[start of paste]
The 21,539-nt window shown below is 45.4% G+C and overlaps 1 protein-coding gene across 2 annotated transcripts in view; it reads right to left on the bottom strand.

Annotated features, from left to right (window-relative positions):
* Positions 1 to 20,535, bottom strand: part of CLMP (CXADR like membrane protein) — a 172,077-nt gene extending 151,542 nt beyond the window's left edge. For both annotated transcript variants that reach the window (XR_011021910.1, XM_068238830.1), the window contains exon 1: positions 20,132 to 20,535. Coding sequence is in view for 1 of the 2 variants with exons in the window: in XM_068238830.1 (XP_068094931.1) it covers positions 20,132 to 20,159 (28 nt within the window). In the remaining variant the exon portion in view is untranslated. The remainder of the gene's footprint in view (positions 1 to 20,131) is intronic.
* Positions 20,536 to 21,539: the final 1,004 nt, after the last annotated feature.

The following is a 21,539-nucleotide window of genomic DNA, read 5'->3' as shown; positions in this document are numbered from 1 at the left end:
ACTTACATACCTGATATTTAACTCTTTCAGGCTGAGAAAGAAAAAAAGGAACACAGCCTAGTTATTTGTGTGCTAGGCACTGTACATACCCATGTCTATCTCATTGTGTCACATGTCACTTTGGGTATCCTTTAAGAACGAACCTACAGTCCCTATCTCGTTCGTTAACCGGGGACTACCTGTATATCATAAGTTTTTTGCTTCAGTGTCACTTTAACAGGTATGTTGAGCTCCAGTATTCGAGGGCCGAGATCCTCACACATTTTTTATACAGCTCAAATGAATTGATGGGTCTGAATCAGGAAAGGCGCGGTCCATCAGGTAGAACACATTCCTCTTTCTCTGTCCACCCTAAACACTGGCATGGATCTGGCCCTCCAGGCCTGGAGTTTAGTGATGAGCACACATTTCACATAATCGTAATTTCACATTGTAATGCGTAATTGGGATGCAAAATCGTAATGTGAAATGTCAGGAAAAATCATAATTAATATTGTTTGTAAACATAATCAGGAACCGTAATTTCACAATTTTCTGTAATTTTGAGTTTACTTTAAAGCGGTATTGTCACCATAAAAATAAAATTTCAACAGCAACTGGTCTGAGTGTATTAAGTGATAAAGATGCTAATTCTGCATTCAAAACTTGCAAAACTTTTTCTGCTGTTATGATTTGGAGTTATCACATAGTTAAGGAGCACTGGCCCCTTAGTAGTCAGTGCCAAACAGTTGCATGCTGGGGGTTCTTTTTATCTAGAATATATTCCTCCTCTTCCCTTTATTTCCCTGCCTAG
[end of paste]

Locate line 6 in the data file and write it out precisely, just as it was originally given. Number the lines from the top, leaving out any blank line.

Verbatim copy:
ACTTACATACCTGATATTTAACTCTTTCAGGCTGAGAAAGAAAAAAAGGAACACAGCCTAGTTATTTGTGTGCTAGGCACTGTACATACCCATGTCTATCTCATTGTGTCACATGTCACTTTGGGTATCCTTTAAGAACGAACCTACAGTCCCTATCTCGTTCGTTAACCGGGGACTACCTGTATATCATAAGTTTTTTGCTTCAGTGTCACTTTAACAGGTATGTTGAGCTCCAGTATTCGAGGGCCGAGATCCTCACACATTTTTTATACAGCTCAAATGAATTGATGGGTCTGAATCAGGAAAGGCGCGGTCCATCAGGTAGAACACATTCCTCTTTCTCTGTCCACCCTAAACACTGGCATGGATCTGGCCCTCCAGGCCTGGAGTTTAGTGATGAGCACACATTTCACATAATCGTAATTTCACATTGTAATGCGTAATTGGGATGCAAAATCGTAATGTGAAATGTCAGGAAAAATCATAATTAATATTGTTTGTAAACATAATCAGGAACCGTAATTTCACAATTTTCTGTAATTTTGAGTTTACTTTAAAGCGGTATTGTCACCATAAAAATAAAATTTCAACAGCAACTGGTCTGAGTGTATTAAGTGATAAAGATGCTAATTCTGCATTCAAAACTTGCAAAACTTTTTCTGCTGTTATGATTTGGAGTTATCACATAGTTAAGGAGCACTGGCCCCTTAGTAGTCAGTGCCAAACAGTTGCATGCTGGGGGTTCTTTTTATCTAGAATATATTCCTCCTCTTCCCTTTATTTCCCTGCCTAG